Saturday, 2 June 2012

UK Museums seen as soft target

Chinese artefacts with a value of about £18m were stolen from the Fitzwilliam Museum in April

It is not just collections and sites in cash-strapped Greece and Italy or strife-torn countries like Egypt and Syria that are at risk of looting and theft. Geraldine Kendall ('Museums seen as soft target', Museums Journal  Issue 112/06, p15, 01.06.2012) reports that museums even in Great Britain are also at considerable risk these days:
There has been a significant increase in thefts from museums and galleries this year [...] As Museums Journal reported last month, thieves have so far this year made off with artefacts from the Yorkshire Museum, Norwich Castle Museum & Art Gallery, and the Ulster Folk and Transport Museum. The £750,000 Wenlok Jug was stolen from Stockwood Discovery Centre in May. These burglaries come in addition to the widely reported heists of Chinese objects from Durham University’s Oriental Museum and the Fitzwilliam Museum in Cambridge, as well as an attempted raid on the Museum of East Asian Art in Bath. Museums across Europe have been advised to remove all rhino horns from display after a series of smash-and-grab raids, while the theft of metal has also been on the rise. Several valuable pieces of public art, including a £500,000 Hepworth sculpture, are believed to have been stolen by scrap metal thieves.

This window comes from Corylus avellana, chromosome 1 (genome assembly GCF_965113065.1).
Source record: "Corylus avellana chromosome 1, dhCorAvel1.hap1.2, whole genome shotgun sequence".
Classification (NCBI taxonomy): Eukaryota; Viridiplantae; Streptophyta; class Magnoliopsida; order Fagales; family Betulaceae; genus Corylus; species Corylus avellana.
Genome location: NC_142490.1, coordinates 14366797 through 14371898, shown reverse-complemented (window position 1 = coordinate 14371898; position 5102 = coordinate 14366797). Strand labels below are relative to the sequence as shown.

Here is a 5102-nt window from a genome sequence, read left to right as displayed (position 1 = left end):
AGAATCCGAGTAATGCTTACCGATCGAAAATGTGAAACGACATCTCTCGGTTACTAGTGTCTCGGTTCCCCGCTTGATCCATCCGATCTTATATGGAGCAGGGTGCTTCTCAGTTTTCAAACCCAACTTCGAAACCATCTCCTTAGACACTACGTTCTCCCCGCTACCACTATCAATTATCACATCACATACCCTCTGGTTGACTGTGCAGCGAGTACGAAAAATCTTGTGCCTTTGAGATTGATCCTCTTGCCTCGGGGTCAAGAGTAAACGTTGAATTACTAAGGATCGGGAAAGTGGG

The Journal estimates the value of international art and antiquity theft as worth £3.8bn – twice what it was a decade ago. Increasing demand for such items in certain areas is fuelling black-market prices.

A key factor linking all these crimes [...] is the view among criminals that museums are soft targets with high rewards [...] organised gangs that would once have set their sights on banks or cash-in-transit vans have turned their attention to less-protected institutions. Museums and galleries have always been faced with the problem that rather than locking valuables away in impenetrable vaults, they have an obligation to provide public access, particularly to high-profile items. The theft of the Wenlok Jug from a high-tech security case shows that even the most advanced anti-theft measures can be relatively easy for thieves to overcome.
One third of the museums surveyed by the journal reported a discernible increase in crime and anti-social behaviour since the economic downturn. Metal thefts from London museums were 12 times higher in 2011 than in 2006, according to figures from the London Metropolitan Police. Unfortunately, several UK  museums are being restricted in the security measures they can take because of budget cuts.


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